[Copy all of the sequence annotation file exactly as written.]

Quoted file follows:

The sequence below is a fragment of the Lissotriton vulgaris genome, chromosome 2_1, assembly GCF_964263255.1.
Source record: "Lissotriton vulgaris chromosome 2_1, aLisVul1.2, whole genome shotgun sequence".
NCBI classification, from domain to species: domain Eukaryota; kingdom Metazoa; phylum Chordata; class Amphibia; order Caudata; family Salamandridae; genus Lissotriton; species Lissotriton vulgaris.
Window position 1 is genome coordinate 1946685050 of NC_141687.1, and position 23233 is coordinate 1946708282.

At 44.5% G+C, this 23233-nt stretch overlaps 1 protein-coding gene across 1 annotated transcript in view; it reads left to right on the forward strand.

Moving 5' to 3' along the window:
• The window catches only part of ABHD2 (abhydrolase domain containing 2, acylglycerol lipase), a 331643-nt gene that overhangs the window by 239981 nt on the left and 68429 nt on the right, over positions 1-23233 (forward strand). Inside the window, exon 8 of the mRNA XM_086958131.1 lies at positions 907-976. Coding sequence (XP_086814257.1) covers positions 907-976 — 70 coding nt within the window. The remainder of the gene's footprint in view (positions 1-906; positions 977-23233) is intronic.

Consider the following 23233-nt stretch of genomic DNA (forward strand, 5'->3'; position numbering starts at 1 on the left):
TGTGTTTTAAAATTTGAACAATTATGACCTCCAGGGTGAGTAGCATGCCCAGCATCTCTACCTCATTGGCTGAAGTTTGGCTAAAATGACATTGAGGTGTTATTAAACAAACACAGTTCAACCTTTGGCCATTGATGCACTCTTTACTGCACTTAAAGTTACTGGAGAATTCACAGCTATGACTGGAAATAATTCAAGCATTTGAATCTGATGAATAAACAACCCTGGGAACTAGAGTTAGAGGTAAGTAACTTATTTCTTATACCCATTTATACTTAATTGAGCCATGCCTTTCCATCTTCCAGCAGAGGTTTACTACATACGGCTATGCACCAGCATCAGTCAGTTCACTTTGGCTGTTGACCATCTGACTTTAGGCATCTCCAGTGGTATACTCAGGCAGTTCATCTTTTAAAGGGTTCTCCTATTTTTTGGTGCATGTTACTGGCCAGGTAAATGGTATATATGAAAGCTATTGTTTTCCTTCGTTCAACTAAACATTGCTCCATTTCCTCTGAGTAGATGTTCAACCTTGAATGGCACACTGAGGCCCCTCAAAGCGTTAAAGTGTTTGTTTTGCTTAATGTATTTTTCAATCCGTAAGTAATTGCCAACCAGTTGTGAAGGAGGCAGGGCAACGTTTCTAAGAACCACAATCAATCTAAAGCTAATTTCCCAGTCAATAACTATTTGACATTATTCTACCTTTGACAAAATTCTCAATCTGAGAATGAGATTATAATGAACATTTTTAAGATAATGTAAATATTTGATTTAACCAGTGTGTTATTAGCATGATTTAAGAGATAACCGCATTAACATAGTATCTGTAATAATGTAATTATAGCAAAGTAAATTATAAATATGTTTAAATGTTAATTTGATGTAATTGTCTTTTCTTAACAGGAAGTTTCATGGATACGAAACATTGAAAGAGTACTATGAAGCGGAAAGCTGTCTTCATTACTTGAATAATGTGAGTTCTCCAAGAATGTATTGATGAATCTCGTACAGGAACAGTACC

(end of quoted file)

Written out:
The sequence below is a fragment of the Lissotriton vulgaris genome, chromosome 2_1, assembly GCF_964263255.1.
Source record: "Lissotriton vulgaris chromosome 2_1, aLisVul1.2, whole genome shotgun sequence".
NCBI classification, from domain to species: domain Eukaryota; kingdom Metazoa; phylum Chordata; class Amphibia; order Caudata; family Salamandridae; genus Lissotriton; species Lissotriton vulgaris.
Window position 1 is genome coordinate 1946685050 of NC_141687.1, and position 23233 is coordinate 1946708282.

At 44.5% G+C, this 23233-nt stretch overlaps 1 protein-coding gene across 1 annotated transcript in view; it reads left to right on the forward strand.

Moving 5' to 3' along the window:
• The window catches only part of ABHD2 (abhydrolase domain containing 2, acylglycerol lipase), a 331643-nt gene that overhangs the window by 239981 nt on the left and 68429 nt on the right, over positions 1-23233 (forward strand). Inside the window, exon 8 of the mRNA XM_086958131.1 lies at positions 907-976. Coding sequence (XP_086814257.1) covers positions 907-976 — 70 coding nt within the window. The remainder of the gene's footprint in view (positions 1-906; positions 977-23233) is intronic.

Consider the following 23233-nt stretch of genomic DNA (forward strand, 5'->3'; position numbering starts at 1 on the left):
TGTGTTTTAAAATTTGAACAATTATGACCTCCAGGGTGAGTAGCATGCCCAGCATCTCTACCTCATTGGCTGAAGTTTGGCTAAAATGACATTGAGGTGTTATTAAACAAACACAGTTCAACCTTTGGCCATTGATGCACTCTTTACTGCACTTAAAGTTACTGGAGAATTCACAGCTATGACTGGAAATAATTCAAGCATTTGAATCTGATGAATAAACAACCCTGGGAACTAGAGTTAGAGGTAAGTAACTTATTTCTTATACCCATTTATACTTAATTGAGCCATGCCTTTCCATCTTCCAGCAGAGGTTTACTACATACGGCTATGCACCAGCATCAGTCAGTTCACTTTGGCTGTTGACCATCTGACTTTAGGCATCTCCAGTGGTATACTCAGGCAGTTCATCTTTTAAAGGGTTCTCCTATTTTTTGGTGCATGTTACTGGCCAGGTAAATGGTATATATGAAAGCTATTGTTTTCCTTCGTTCAACTAAACATTGCTCCATTTCCTCTGAGTAGATGTTCAACCTTGAATGGCACACTGAGGCCCCTCAAAGCGTTAAAGTGTTTGTTTTGCTTAATGTATTTTTCAATCCGTAAGTAATTGCCAACCAGTTGTGAAGGAGGCAGGGCAACGTTTCTAAGAACCACAATCAATCTAAAGCTAATTTCCCAGTCAATAACTATTTGACATTATTCTACCTTTGACAAAATTCTCAATCTGAGAATGAGATTATAATGAACATTTTTAAGATAATGTAAATATTTGATTTAACCAGTGTGTTATTAGCATGATTTAAGAGATAACCGCATTAACATAGTATCTGTAATAATGTAATTATAGCAAAGTAAATTATAAATATGTTTAAATGTTAATTTGATGTAATTGTCTTTTCTTAACAGGAAGTTTCATGGATACGAAACATTGAAAGAGTACTATGAAGCGGAAAGCTGTCTTCATTACTTGAATAATGTGAGTTCTCCAAGAATGTATTGATGAATCTCGTACAGGAACAGTACC